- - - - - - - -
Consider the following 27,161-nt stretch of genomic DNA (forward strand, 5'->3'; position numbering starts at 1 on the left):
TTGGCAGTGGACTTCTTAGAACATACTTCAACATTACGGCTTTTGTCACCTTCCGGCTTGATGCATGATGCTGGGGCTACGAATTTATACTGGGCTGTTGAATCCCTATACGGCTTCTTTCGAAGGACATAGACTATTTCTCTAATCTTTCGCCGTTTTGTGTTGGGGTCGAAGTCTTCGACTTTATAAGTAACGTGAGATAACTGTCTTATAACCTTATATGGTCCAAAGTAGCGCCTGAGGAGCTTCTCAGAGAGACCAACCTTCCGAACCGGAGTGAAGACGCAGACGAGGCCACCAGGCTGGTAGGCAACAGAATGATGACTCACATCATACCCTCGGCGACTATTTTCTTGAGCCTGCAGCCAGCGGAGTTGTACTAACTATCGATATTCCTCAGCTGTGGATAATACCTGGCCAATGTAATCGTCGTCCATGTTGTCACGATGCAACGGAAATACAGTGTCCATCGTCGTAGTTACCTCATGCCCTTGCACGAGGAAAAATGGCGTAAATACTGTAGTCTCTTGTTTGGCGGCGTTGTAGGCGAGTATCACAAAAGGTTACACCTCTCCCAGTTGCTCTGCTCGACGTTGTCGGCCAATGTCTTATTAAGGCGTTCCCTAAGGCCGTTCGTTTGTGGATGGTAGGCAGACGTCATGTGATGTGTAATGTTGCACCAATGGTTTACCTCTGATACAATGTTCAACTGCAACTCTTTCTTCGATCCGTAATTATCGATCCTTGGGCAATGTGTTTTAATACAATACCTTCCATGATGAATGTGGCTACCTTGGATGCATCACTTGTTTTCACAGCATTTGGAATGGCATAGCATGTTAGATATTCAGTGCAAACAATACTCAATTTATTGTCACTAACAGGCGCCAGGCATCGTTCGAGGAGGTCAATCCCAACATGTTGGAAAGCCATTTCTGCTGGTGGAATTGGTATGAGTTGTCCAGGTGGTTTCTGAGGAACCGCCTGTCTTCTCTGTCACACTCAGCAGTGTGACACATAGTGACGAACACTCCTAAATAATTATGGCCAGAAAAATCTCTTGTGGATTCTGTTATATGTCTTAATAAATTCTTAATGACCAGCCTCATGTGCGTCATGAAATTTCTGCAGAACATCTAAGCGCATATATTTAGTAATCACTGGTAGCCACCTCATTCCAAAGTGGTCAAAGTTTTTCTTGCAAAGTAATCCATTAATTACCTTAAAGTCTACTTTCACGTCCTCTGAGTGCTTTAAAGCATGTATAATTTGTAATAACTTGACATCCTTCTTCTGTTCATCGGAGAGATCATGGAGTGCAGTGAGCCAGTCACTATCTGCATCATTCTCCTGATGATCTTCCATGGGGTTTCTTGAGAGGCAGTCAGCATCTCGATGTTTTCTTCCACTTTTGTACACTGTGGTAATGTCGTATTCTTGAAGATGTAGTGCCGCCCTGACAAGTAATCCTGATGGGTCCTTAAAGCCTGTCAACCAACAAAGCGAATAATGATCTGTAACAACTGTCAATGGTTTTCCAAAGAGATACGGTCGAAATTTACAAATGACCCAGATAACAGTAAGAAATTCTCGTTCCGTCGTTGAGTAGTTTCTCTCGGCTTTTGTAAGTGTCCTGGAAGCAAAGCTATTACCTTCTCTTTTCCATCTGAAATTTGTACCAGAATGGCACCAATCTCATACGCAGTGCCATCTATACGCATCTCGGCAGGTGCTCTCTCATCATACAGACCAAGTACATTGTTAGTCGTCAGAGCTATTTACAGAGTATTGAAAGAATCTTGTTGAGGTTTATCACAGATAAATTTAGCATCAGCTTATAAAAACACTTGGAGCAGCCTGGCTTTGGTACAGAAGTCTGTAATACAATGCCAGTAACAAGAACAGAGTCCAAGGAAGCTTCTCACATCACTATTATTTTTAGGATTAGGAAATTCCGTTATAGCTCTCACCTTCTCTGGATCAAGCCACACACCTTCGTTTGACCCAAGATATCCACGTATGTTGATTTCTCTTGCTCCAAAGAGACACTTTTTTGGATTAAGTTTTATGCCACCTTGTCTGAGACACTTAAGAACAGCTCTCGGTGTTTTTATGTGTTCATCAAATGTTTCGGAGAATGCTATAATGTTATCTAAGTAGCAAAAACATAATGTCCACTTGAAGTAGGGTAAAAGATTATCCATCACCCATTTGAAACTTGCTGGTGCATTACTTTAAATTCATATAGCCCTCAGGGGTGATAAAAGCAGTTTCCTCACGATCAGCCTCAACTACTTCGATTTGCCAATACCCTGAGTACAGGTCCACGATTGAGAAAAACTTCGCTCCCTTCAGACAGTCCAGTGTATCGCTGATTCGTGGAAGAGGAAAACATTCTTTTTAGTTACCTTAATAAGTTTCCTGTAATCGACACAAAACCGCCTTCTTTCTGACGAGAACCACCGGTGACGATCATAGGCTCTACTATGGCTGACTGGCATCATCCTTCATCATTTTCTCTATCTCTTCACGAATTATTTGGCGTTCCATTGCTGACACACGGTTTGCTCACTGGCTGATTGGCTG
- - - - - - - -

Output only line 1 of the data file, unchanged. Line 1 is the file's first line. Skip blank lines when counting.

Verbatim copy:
Consider the following 27,161-nt stretch of genomic DNA (forward strand, 5'->3'; position numbering starts at 1 on the left):